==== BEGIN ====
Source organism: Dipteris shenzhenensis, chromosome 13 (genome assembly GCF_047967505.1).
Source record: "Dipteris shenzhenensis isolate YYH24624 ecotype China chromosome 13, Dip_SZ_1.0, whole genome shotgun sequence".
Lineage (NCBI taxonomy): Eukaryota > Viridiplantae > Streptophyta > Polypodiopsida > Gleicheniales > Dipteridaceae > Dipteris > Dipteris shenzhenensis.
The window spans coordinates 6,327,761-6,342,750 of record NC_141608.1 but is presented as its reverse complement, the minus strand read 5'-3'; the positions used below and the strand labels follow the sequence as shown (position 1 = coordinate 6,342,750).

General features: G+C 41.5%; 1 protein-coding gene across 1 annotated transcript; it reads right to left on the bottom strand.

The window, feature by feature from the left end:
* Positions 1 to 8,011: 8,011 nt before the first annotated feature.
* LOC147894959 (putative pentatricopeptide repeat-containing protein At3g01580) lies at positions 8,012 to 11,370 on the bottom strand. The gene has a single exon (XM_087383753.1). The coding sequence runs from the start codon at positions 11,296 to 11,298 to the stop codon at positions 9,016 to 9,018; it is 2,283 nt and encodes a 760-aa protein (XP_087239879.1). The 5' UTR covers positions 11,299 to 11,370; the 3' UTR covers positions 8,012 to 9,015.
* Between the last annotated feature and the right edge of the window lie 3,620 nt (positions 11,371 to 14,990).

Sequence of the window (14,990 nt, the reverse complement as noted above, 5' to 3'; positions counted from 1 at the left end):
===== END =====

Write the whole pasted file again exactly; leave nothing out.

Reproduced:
Source organism: Dipteris shenzhenensis, chromosome 13 (genome assembly GCF_047967505.1).
Source record: "Dipteris shenzhenensis isolate YYH24624 ecotype China chromosome 13, Dip_SZ_1.0, whole genome shotgun sequence".
Lineage (NCBI taxonomy): Eukaryota > Viridiplantae > Streptophyta > Polypodiopsida > Gleicheniales > Dipteridaceae > Dipteris > Dipteris shenzhenensis.
The window spans coordinates 6,327,761-6,342,750 of record NC_141608.1 but is presented as its reverse complement, the minus strand read 5'-3'; the positions used below and the strand labels follow the sequence as shown (position 1 = coordinate 6,342,750).

General features: G+C 41.5%; 1 protein-coding gene across 1 annotated transcript; it reads right to left on the bottom strand.

The window, feature by feature from the left end:
* Positions 1 to 8,011: 8,011 nt before the first annotated feature.
* LOC147894959 (putative pentatricopeptide repeat-containing protein At3g01580) lies at positions 8,012 to 11,370 on the bottom strand. The gene has a single exon (XM_087383753.1). The coding sequence runs from the start codon at positions 11,296 to 11,298 to the stop codon at positions 9,016 to 9,018; it is 2,283 nt and encodes a 760-aa protein (XP_087239879.1). The 5' UTR covers positions 11,299 to 11,370; the 3' UTR covers positions 8,012 to 9,015.
* Between the last annotated feature and the right edge of the window lie 3,620 nt (positions 11,371 to 14,990).

Sequence of the window (14,990 nt, the reverse complement as noted above, 5' to 3'; positions counted from 1 at the left end):